Emotional Support Animals: What You Need to Know
I have had my emotional support animal, Lily, for almost seven years. I cannot imagine my life without her. She’s a seven-pound Chihuahua. I have chronic pain and she takes good care of me; especially on my bad days. Lily is amazingly in tune with me and my body, and oftentimes she knows I’m becoming sick before I do! For example, she’ll hop onto my lap (no matter what I am doing) and won’t leave my side until I stop whatever it is I am doing, and take care of myself. She keeps me grounded. Oftentimes, I am asked by others how Lily became my Emotional Support Animal (Or, ESA for short). What is the difference between an ESA and a service dog? Is an ESA a service dog? These are all good questions, and I will be answering them in this brief article.
How does one get an emotional support animal?
An emotional support animal is basically an animal that fulfills an emotional need. To be honest, it can be any animal who loves you and provides you with support on a deep emotional level. For instance, if you are living with a chronic medical condition (whether it’s physical or psychiatric in nature) it might be a good idea to either get one (adopt or buy from a breeder; more on this topic later) or, use a beloved pet that you already have. It doesn’t have to be a dog (for example, it can be also be a cat) but this post will be about dogs. It’s important to realize that your ESA, no matter what breed or type of animal, must be well behaved and well controlled by you. If you are just starting out, and are thinking about getting a dog, check into the breed that is most appropriate for your lifestyle! For example, I love huskies. However, they require too much space and energy for me; so that wouldn’t be the wisest choice.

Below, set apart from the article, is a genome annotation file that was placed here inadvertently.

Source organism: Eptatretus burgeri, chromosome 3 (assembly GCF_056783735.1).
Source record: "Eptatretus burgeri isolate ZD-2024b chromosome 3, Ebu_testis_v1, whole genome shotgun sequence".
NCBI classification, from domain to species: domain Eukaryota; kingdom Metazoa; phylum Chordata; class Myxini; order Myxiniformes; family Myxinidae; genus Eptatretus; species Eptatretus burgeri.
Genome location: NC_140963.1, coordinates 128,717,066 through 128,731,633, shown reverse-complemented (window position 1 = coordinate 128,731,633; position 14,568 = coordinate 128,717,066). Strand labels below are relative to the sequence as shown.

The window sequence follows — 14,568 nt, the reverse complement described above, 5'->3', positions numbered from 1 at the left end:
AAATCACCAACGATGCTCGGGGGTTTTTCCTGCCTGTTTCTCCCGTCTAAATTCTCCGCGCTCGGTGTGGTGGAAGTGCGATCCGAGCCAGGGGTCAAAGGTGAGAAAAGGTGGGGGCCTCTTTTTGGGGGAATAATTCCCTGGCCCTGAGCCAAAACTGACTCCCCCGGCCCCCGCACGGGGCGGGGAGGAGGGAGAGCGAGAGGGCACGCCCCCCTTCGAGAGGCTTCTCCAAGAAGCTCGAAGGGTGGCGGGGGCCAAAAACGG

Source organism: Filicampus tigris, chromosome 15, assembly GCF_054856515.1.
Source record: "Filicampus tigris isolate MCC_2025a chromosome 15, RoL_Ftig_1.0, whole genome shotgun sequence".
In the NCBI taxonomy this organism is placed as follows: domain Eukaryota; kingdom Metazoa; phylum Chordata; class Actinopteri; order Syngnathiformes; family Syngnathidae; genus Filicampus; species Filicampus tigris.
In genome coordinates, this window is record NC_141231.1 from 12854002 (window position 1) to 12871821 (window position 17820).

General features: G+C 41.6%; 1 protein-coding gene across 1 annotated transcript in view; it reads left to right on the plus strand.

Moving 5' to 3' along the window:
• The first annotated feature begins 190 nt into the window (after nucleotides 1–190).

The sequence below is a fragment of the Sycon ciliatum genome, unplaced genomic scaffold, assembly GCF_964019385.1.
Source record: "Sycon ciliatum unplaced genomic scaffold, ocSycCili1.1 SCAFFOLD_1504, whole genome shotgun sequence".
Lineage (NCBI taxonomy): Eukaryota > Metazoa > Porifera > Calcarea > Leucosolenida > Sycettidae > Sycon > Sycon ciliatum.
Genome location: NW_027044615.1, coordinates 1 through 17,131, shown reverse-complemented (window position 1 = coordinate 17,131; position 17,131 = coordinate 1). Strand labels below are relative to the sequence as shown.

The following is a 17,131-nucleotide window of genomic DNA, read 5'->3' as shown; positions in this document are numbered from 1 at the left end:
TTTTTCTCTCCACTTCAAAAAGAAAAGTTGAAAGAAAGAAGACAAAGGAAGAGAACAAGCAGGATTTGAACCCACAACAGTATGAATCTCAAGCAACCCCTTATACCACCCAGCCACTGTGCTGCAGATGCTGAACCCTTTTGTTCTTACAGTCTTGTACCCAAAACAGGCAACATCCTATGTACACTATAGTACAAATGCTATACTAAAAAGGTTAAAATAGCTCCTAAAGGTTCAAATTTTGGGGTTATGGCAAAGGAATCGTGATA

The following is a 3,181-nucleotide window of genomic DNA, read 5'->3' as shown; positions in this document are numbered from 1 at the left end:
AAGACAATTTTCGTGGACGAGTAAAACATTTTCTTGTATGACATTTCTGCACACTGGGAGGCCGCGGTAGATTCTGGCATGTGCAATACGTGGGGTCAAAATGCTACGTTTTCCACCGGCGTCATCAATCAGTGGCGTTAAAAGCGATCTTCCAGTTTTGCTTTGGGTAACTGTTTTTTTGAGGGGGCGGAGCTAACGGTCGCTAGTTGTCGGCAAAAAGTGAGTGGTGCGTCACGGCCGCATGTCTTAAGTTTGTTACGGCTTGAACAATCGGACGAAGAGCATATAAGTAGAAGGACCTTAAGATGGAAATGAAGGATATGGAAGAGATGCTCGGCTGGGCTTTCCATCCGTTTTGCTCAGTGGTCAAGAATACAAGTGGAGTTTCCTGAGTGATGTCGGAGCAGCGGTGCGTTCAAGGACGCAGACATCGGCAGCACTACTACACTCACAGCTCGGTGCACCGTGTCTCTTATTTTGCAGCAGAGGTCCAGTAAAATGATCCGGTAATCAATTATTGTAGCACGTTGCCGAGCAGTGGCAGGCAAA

If you want an ESA, all you need is a letter from your physician or therapist. In this letter, your healthcare provider will document your disability and state why they think you would benefit from the unconditional love and support of a domesticated animal, such as a dog or cat. That is all you need. I do know that some states have different laws than others, so if you don’t reside in California, please check with the laws of your state.